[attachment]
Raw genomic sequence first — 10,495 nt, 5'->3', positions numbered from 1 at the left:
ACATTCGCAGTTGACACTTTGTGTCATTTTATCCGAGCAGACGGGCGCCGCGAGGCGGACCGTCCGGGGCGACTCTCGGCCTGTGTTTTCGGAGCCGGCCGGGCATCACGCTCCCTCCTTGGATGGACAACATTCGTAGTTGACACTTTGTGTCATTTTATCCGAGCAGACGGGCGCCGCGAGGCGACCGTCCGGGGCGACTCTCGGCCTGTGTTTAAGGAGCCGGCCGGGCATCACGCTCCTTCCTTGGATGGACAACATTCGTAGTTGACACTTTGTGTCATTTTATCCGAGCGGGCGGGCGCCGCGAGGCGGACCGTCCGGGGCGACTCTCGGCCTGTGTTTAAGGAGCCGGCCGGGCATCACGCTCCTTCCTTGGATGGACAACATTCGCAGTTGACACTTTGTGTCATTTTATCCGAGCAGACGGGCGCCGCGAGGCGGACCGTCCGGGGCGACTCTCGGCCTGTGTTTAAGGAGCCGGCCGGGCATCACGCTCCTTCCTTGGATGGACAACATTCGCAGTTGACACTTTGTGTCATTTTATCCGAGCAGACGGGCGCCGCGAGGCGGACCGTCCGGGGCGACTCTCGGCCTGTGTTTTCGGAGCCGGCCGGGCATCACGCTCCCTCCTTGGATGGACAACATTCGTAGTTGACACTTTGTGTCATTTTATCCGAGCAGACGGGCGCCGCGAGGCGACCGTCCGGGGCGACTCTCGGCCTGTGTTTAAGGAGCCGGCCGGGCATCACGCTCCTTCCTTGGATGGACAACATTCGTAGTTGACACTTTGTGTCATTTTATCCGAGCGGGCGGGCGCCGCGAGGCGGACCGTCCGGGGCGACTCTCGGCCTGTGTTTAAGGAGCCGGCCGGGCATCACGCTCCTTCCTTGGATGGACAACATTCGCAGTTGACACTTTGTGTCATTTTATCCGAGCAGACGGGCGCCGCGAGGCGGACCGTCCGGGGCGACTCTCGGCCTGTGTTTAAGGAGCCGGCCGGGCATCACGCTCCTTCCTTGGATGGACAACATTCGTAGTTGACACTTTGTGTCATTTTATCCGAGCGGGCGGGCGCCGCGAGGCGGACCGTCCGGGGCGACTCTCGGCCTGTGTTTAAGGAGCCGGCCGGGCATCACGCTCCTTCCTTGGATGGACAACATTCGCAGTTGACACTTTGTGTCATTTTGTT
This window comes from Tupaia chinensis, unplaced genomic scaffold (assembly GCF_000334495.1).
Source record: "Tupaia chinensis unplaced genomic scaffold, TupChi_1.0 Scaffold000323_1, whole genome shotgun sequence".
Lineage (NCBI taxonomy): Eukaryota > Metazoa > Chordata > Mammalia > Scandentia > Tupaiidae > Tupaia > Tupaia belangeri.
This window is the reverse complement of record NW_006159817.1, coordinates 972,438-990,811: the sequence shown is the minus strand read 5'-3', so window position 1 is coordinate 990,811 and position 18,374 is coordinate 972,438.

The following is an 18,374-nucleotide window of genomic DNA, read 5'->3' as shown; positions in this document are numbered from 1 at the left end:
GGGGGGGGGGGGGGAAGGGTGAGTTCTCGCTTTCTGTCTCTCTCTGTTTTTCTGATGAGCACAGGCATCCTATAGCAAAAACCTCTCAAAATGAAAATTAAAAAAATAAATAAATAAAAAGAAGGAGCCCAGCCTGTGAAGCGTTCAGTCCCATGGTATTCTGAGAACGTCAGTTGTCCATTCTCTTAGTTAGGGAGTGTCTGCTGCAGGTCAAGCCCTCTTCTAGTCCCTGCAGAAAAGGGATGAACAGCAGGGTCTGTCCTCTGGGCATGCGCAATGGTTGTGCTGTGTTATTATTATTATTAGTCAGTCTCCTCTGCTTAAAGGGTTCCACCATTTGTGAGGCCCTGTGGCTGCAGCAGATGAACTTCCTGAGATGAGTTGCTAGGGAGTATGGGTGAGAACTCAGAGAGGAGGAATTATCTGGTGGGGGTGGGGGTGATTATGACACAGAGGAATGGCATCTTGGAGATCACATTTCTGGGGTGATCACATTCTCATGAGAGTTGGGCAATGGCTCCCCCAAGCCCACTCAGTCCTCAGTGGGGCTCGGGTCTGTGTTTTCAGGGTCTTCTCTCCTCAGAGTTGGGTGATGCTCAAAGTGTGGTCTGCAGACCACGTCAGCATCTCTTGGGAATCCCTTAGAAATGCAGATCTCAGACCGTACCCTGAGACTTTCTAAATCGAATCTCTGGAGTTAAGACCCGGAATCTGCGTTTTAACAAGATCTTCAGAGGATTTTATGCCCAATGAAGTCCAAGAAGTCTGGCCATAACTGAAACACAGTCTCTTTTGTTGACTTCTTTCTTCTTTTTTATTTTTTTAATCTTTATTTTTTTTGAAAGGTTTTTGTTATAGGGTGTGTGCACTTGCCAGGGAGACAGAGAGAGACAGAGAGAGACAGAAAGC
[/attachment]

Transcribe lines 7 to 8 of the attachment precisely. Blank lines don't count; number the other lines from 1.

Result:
The following is an 18,374-nucleotide window of genomic DNA, read 5'->3' as shown; positions in this document are numbered from 1 at the left end:
GGGGGGGGGGGGGGAAGGGTGAGTTCTCGCTTTCTGTCTCTCTCTGTTTTTCTGATGAGCACAGGCATCCTATAGCAAAAACCTCTCAAAATGAAAATTAAAAAAATAAATAAATAAAAAGAAGGAGCCCAGCCTGTGAAGCGTTCAGTCCCATGGTATTCTGAGAACGTCAGTTGTCCATTCTCTTAGTTAGGGAGTGTCTGCTGCAGGTCAAGCCCTCTTCTAGTCCCTGCAGAAAAGGGATGAACAGCAGGGTCTGTCCTCTGGGCATGCGCAATGGTTGTGCTGTGTTATTATTATTATTAGTCAGTCTCCTCTGCTTAAAGGGTTCCACCATTTGTGAGGCCCTGTGGCTGCAGCAGATGAACTTCCTGAGATGAGTTGCTAGGGAGTATGGGTGAGAACTCAGAGAGGAGGAATTATCTGGTGGGGGTGGGGGTGATTATGACACAGAGGAATGGCATCTTGGAGATCACATTTCTGGGGTGATCACATTCTCATGAGAGTTGGGCAATGGCTCCCCCAAGCCCACTCAGTCCTCAGTGGGGCTCGGGTCTGTGTTTTCAGGGTCTTCTCTCCTCAGAGTTGGGTGATGCTCAAAGTGTGGTCTGCAGACCACGTCAGCATCTCTTGGGAATCCCTTAGAAATGCAGATCTCAGACCGTACCCTGAGACTTTCTAAATCGAATCTCTGGAGTTAAGACCCGGAATCTGCGTTTTAACAAGATCTTCAGAGGATTTTATGCCCAATGAAGTCCAAGAAGTCTGGCCATAACTGAAACACAGTCTCTTTTGTTGACTTCTTTCTTCTTTTTTATTTTTTTAATCTTTATTTTTTTTGAAAGGTTTTTGTTATAGGGTGTGTGCACTTGCCAGGGAGACAGAGAGAGACAGAGAGAGACAGAAAGC